Schools are closed today due to a tropical storm. I got up early anyway. It was raining at daybreak, as it is now. Lamps will stay on all day at the rabbit patch. Still, I did not find the early service gloomy, in the least. I do not mind a housebound day. Instead, I felt grateful for shelter. The storm did not seem threatening at the “high and dry” rabbit patch, but I knew the city streets were flooded enough to stop the school buses.
I put a pot of navy beans on and found an old black and white movie to watch. Mrs.Miniver, has always been a favorite of mine.During an intermission, I wrote a poem bidding farewell to the summer. Kyle, being a landscaper, is home today-Christian too, so this makes for a cozy affair at the old farmhouse. . .and so I made a big breakfast. . .and made plans for supper.
By noon, the wind started blowing. It was just enough wind to get your attention. The sycamore held on to its’ leaves for dear life, it seemed. In a fortnight, the tree will drop them without mercy. I stationed myself at the morning table and watched the wind gusting over the territory. There was a heavy mist swirling in the cool moving air. Cash and Christopher Robin were curled up together for a nap. What a picture of contentment, they were. I thought how precious home and hearth really are.
On such days, I think of my friend, Rae. Rae, like me, loves a day like this. Rae and I love a lot of the same things. She and I share a friendship- along with Janet, that has spanned about three decades. We watched one anothers’ children ramble in the woods, collect sticks and rocks, and chase chickens-and then go on to become lawyers, dentists, landscapers and more. Several of them, are parents themselves, now. We have consoled one another when loved ones were lost. . .parents and husbands, alike. Words can not do justice to the ties that bind us.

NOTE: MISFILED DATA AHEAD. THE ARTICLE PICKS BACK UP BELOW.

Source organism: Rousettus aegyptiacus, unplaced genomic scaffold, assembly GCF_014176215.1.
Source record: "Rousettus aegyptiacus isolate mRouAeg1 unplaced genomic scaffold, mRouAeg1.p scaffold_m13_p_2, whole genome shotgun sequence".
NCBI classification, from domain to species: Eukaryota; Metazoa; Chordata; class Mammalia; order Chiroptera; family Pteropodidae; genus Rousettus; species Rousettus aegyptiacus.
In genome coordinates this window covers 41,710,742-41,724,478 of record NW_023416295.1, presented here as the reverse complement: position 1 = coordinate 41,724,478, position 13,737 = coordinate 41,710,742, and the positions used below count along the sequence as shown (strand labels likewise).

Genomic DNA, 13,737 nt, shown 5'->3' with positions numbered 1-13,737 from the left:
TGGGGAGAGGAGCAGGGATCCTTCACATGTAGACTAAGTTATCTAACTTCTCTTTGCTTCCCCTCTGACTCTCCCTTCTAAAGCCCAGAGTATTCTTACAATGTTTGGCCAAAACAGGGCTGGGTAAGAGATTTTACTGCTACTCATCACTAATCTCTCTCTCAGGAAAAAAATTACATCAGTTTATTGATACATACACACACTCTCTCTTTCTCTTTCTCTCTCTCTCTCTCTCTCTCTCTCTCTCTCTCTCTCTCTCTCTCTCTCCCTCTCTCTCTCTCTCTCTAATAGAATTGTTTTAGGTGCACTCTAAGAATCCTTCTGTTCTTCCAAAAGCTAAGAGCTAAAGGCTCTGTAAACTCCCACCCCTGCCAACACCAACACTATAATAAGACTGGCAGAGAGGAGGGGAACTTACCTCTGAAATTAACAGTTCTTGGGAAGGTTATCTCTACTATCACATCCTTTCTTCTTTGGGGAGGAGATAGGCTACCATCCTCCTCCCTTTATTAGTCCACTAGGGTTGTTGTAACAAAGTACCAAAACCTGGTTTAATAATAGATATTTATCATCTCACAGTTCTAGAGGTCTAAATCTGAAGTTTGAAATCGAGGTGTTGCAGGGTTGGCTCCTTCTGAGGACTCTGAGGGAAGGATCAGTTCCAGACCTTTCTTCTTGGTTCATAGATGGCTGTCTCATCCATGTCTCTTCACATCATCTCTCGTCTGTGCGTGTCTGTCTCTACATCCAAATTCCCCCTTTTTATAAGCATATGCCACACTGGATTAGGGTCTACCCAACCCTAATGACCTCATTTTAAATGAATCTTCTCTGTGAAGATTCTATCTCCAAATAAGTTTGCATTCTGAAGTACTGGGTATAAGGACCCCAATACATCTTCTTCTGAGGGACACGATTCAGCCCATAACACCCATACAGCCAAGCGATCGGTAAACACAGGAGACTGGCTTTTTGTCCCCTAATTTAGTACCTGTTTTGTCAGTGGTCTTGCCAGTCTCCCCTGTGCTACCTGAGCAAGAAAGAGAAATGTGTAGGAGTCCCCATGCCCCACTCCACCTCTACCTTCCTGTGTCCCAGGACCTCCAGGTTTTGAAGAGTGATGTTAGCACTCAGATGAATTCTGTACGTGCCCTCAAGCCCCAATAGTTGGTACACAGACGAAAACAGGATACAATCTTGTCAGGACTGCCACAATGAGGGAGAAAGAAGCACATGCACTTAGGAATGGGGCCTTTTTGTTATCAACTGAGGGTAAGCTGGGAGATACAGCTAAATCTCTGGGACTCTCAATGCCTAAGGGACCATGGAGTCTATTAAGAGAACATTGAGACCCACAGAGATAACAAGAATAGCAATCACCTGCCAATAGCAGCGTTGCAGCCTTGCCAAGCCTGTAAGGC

Even without an agenda, I did manage to complete a few tasks today. Thankfully, the house has remained orderly, since the huge summer project of decluttering. I feel like I am practicing the art of downsizing already. I never knew how satisfying it would be, to have fewer possessions. It is truly very liberating. . .and I highly recommend it.
We ate supper early-but darkness fell shortly after. The wind slowed down and the rain stopped altogether. There wasn’t a single star to make a wish on, when I went out. It didn’t matter one iota to me. I was rested, dry and had eaten well. The roof did not leak and all of the trees were standing-so was the old barn. Had I seen a star . . .I would have wished every one in the whole world, could say the same thing.
Dear Diary, I am glad to have sweet memories to remember in leisure hours. I am glad for a home, and all that dwell in it. I am glad for wind without malice and gentle rains that fall on field and flower . . .on an ordinary day, in very late summer.